Once you announce your web site (you can use a free press release service, but also send a personal note to local business editors), plan to post once a week. Have a list of ideas which you can draw on for those weeks when nothing is happening at the winery itself. Consistency is important in building up a following for your blog. Again, for ideas start with the oldest post on pinotblogger, and read forward.
In addition, you must create an environment where people want to stay in touch with you. Notice that one prominent feature on every page of Josh's blog is an invitation to join the Capozzi mailing list, which offers several benefits:
- you will receive notice of the inaugural vintage, whenever it happens
- you will have first priority in allocation of the inaugural vintage
- you are a Pinot Pioneer, giving you access to
- library wines
- Pinot Points (redeemable for cool stuff)
- you receive invitation to winery events and other special happenings
You should give your mailing list customers the option of receiving your blog updates via e-mail (ideally, they know how to subscribe via RSS, but I suspect allowing them to opt-in to e-mail copies of posts is easier for most people). FeedBlitz is the service I offer my readers to receive blog posts via e-mail, since it integrates nicely with TypePad.
You may also want to create a standalone "Visit Us" page if you are in a position to receive visitors. People who are interested in visiting a startup winery are potential "true fans" that you want to cultivate. Even if you can't invite people to the winery, you may want to create some (quarterly) events where you can meet people who have been nice enough to join your list before there's any wine to buy.
One thing that I would recommend for this particular winery is to think about emulating the "wine futures" program of David Coffaro Estate Winery as they plan for their inaugural vintage. David's approach strikes me as a pretty sharp one, as long as you are clear about its limitations.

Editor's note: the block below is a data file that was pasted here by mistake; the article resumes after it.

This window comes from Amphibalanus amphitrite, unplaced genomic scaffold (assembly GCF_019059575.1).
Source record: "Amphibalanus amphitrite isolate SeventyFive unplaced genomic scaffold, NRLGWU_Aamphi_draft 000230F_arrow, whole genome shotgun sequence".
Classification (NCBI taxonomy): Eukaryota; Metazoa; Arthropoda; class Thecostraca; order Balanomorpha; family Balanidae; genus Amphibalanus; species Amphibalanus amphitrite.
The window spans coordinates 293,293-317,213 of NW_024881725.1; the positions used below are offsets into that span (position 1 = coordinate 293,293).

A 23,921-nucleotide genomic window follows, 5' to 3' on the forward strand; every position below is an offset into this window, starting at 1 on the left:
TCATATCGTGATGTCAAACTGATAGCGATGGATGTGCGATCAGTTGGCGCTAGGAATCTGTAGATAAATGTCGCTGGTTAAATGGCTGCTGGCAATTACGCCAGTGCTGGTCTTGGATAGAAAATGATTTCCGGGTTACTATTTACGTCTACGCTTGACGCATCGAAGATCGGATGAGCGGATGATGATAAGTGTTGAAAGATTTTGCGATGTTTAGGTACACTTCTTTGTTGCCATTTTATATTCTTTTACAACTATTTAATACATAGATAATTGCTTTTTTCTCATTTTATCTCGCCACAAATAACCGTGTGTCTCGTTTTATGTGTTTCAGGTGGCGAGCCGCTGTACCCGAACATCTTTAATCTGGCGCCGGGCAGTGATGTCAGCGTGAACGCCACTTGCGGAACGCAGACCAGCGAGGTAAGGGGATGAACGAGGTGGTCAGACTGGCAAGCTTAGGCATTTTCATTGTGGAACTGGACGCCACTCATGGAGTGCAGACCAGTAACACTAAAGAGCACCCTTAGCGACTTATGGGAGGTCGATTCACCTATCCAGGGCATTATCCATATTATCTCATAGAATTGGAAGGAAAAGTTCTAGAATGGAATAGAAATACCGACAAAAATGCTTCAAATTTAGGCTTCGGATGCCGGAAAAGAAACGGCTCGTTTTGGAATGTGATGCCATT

To summarize, when starting a winery Web site, you need:
- A logo (this is the visual identity you are establishing)
- A domain name that closely matches the name of your winery
- Hosted blogging software with "page" capability (TypePad or Wordpress)
- A blog header with your name, logo, and contact information.
- Google Analytics installed
- A page which tells the story that people are joining
- Five to ten inital blog posts. No one likes an empty blog.
- A commitment to post on a regular, weekly basis.
- A way to capture visitor contact information (and incentives for people to provide it)
- To make people aware of your winery Web site by adding its URL to your e-mail signature, letterhead, business cards, printed materials, and any other information you send out into the world.
- To let me know about it!
The bottom line is you want people to be interested enough that they will give you contact information (even just an e-mail). The way to do that is to tell an interesting story about your winery, and the best way to tell stories on the Web is with a blog. Then take good care of the people who are interested in your story.
The downside: if you aren't writing interesting stuff, your efforts will be largely wasted. In that case, a single static page with your logo, winery name, contact information, and the basic story (one or two paragraphs at most) will serve you as well. Don't forget to let people join your mailing list (although I doubt you'll get many sign-ups without other promotion).
What did I forget? Add a comment!